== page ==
Hundreds—perhaps thousands—of headlines and TV segments trumpeting yet another example of Russian interference in American politics were generated via the media's reliance on a shady database that claimed to have identified 644 Kremlin-leaning Twitter accounts dedicated to spreading disinformation. The media wasn’t privy to the methodology used to flush out these alleged subversives, nor did it care to know about it. The media's addicted to the easy story, so it no longer troubles itself with such details, unaware of the irony of its heavy coverage of the "fabulism" of George Santos.
On his latest trip to San Francisco, Matt Taibbi came upon the fraud perpetrated by Hamilton 68, the think tank dedicated to giving the updated version of the paranoiac "Reds under the bed" silliness of the 1947-1957 period. While combing through the documents at Twitter HQ that Elon Musk made available to him, the former Rolling Stone and Intercept reporter discovered an intense discussion among Twitter employees about the deluge of news stories based on the media's reckless reliance on the integrity of Hamilton 68, which is sponsored by the Alliance for Securing Democracy, an organization populated with CIA alumni and Never Trumpers like Bill Kristol. While top Twitter execs eventually figured out that Hamilton 68 was a fraud, they took little action due to concerns over pushing back too hard against the politically-connected Alliance for Securing Democracy. Twitter could've informed those on the list that they were being tarred as Russian dupes, but chose not to.
Taibbi found that the overwhelming majority of the 644 accounts were legitimate political commentators from the U.S., the U.K., and Canada who weren’t committed to a Russian-promoted agenda. During the Trump era, major media outlets like The New York Times, The Washington Post, NBC, CBS, ABC, PBS, CNN, and MSNBC, used the list, which Hamilton 68 called its "dashboard," to "inform" the public about what the latest Russian narrative was on a variety of current topics ranging from the Brett Kavanaugh hearings to the Parkland high school massacre. Former FBI agent Clint Watts, the main force behind Hamilton 68, is still employed at MSNBC as an analyst.
On a slow news day a reporter could simply check out the dashboard and see what the Russians—via Twitter accounts like "MAGA Dog Lady"—wanted us to believe. Among those whom Hamilton 68 identified as Russian stooges were well-known conservative media figure David Horowitz, BizPac (a conservative publication), Consortium editor Joe Lauria, and Newsmax's Dennis Michael Lynch. None of the accused were given an opportunity to defend themselves.
Twitter accounts appearing in the Hamilton 68 dashboard were mainly conservative voices, but the list included political dissidents of various stripes, anarchists, and humorists. When Taibbi contacted those tarnished, he said many of them had no idea they’d been used for years to manufacture hundreds of headlines about supposed Russian infiltration of online discussions. BizPac Review Editor-in-Chief Michele Kirk commented: "To be baselessly labeled Russian bots without ever being contacted, questioned, or given the opportunity to defend ourselves is frankly un-American, and it’s a heart-stopping glimpse into the future of this country if these kinds of people are not held accountable.”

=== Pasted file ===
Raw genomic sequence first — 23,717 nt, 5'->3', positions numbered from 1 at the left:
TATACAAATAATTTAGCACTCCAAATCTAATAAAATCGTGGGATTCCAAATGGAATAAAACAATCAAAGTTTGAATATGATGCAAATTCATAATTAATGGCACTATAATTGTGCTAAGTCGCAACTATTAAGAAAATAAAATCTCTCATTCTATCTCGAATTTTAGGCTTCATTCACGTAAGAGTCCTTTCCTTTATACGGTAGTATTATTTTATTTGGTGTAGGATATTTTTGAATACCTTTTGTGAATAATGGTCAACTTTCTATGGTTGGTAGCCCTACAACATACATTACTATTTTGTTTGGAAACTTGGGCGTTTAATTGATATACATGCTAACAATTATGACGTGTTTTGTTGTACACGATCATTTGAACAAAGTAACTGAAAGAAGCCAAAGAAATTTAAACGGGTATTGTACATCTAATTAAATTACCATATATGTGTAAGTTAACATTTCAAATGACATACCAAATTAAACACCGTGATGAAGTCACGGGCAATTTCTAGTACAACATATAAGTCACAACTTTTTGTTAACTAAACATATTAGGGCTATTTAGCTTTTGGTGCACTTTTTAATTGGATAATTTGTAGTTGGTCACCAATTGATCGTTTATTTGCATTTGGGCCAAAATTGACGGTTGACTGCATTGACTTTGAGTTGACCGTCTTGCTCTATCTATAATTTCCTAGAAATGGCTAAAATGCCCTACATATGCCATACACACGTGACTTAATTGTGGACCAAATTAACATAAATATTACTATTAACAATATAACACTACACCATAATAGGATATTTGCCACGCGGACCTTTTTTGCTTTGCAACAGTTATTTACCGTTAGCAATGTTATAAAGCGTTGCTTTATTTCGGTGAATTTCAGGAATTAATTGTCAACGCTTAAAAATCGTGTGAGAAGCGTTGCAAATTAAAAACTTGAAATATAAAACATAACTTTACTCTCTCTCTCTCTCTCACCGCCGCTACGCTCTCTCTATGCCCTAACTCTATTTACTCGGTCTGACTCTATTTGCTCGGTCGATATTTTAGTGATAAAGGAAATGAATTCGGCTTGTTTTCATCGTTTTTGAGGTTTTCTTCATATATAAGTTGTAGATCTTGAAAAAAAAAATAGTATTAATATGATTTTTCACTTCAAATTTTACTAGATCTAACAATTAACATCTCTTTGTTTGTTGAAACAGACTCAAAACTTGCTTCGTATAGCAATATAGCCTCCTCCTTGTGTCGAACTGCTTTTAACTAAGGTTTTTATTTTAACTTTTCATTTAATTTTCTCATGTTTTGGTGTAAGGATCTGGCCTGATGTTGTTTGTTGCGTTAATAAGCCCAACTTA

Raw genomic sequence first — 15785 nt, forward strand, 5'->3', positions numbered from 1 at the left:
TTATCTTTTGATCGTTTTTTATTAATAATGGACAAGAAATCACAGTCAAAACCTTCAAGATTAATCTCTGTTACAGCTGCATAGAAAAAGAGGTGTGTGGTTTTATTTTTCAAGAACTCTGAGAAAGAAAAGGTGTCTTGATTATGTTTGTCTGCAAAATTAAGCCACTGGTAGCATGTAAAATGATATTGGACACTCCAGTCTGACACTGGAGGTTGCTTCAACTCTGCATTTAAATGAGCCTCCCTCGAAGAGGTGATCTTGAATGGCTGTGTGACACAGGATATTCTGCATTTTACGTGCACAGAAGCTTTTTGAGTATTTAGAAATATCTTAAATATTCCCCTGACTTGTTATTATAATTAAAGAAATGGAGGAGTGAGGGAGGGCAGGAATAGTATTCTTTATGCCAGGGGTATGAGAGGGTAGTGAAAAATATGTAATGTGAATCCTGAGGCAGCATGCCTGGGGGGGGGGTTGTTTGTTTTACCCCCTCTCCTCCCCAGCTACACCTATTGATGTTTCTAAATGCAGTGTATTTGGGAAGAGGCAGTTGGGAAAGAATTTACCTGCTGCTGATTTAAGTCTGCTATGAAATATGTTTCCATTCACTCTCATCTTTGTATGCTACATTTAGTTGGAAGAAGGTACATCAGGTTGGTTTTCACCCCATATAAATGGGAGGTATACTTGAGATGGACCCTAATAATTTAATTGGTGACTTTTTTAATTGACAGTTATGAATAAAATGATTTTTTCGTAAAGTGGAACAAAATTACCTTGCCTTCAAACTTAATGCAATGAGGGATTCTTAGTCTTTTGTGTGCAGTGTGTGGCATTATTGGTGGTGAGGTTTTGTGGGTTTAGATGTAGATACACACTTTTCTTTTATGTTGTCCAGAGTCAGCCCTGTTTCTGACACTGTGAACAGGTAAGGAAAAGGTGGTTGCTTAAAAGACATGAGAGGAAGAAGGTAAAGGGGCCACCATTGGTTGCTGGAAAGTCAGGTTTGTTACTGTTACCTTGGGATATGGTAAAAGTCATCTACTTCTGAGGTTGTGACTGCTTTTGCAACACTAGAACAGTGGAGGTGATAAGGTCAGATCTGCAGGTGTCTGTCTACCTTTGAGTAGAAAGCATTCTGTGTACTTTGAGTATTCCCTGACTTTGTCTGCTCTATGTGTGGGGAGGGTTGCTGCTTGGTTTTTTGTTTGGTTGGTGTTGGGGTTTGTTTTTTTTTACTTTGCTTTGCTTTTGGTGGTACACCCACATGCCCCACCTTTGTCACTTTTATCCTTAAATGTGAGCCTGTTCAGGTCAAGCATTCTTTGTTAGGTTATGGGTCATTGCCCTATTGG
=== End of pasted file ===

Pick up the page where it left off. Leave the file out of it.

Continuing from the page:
Mother Jones fell for the Hamilton 68 ruse, publishing at least 14 articles based on the list. An example: "Here's What Russian Trolls are Reporting On Today." In his piece, Kevin Drum says the Russians really liked Tucker Carlson on October 31, 2017, and that "there’s nothing to be done about the quarter of American (sic) that gets their news exclusively from Donald Trump and Fox News." So what can be done about those Americans who get their news exclusively from the likes of Drum, who wrote an article based on research he hadn't vetted that still has a six-year-old typo in it?
It wasn't just the media peddling Hamilton 68 falsehoods. California Democratic Rep. Adam Schiff, Sen. Dianne Feinstein, and Connecticut Democratic Sen. Richard Blumenthal pushed that narrative even after Twitter informed them of the scam. And Matt Taibbi reports that after Twitter reached out to journalists who'd been relying on the dashboard, their warnings were ignored.
The Hamilton 68 dashboard was too good to check. Whereas actual investigative journalism takes time and hard work—in other words, money—journalists and media outlets saw the dashboard as an easy source. Without lifting a finger, it was possible to link Russia to just about any controversial topic, and they didn't care when they found out that “source” was false.
Taibbi has shed more light on the rot of today's news business. Reporters have been replaced by typists who look for their daily handout. When former NYT journalist Jayson Blair got caught fabricating stories in 2003, it ended his career. But times change. In 2018, the Times published this headline: "After Florida Shootings, Russian Bot Army Pounced." That's the sort of fabulism that Blair wrote, but don't expect the Times to comment on it.